The Rehabilitation of Offenders Act
The Rehabilitation of Offenders Act (ROA) 1974 applies to England, Scotland and Wales, and is aimed at helping people who have been convicted of a criminal offence but have not re-offended since.
Anyone who has been convicted of a criminal offence, and received a sentence of not more than 2.5 years in prison, benefits as a result of the Act, if he or she is not convicted again during a specified period otherwise known as the ‘rehabilitation period’. The length of this period depends on the sentence given for the original offence and runs from the date of the conviction. If the person does not re-offend during this rehabilitation period, they become a ‘rehabilitated person’, and their conviction becomes ‘spent’.
For example, if a person receives a sentence of imprisonment or detention in a young offenders institute of between 6 months and 2.5 years, the rehabilitation period is 10 years, or 5 years if the individual was under 18 at the time of conviction. For an absolute discharge the rehabilitation period is six months.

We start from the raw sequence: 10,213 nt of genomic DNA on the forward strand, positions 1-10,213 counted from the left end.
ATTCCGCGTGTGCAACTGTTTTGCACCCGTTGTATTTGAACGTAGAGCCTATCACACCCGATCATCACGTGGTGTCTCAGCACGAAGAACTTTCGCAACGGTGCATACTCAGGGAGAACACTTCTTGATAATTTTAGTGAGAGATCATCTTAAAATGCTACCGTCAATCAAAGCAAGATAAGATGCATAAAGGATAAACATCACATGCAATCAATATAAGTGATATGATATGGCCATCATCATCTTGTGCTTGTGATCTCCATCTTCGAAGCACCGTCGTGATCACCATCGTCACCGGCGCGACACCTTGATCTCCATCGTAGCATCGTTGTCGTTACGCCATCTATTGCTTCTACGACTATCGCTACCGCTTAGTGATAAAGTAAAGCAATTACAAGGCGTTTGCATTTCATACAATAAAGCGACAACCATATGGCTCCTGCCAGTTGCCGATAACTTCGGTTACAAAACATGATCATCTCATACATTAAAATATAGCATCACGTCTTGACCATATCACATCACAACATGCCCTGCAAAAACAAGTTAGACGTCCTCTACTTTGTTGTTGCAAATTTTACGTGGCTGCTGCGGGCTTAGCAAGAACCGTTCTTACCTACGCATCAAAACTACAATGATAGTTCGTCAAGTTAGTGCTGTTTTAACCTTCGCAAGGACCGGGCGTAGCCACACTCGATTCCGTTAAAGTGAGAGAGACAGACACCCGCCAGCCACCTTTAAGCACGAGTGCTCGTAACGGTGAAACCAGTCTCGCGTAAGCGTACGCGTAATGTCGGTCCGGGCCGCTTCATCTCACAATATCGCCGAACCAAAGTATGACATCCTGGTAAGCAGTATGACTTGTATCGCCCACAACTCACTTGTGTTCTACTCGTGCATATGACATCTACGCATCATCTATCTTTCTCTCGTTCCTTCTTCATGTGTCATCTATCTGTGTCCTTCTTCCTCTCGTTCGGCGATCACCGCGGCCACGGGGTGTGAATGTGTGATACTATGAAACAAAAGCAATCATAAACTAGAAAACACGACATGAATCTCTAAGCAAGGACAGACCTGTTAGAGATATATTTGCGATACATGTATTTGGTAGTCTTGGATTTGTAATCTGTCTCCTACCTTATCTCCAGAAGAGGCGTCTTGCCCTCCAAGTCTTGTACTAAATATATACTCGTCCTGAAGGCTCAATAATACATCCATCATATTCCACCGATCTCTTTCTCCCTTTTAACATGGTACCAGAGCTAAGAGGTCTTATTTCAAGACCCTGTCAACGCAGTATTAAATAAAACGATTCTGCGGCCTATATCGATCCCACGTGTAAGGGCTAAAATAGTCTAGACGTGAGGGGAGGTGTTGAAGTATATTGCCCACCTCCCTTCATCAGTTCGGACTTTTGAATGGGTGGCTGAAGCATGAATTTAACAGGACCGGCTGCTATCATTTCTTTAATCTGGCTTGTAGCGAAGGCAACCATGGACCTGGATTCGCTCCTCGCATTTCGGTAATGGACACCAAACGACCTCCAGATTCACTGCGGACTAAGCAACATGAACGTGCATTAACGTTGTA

Sentences can carry fixed or variable rehabilitation periods and these periods can be extended if the person offends again during the rehabilitation period. If the sentence is more than 2.5 years in prison, however, the conviction never becomes ‘spent’. It is the sentence imposed by the courts that counts, even if it is a suspended sentence, not the time actually spent in prison.
Once a conviction is ‘spent’, the convicted person does not have to reveal it or admit its existence in most circumstances. There are some exceptions relating to employment, however, these are listed in the Exceptions Order to the ROA. The two main exceptions relate to working with the elderly, sick or vulnerable. If a person wants to apply for a position involving working with children or working with the elderly, sick or vulnerable, as firefighters do, you may be required to reveal all convictions, both spent and unspent.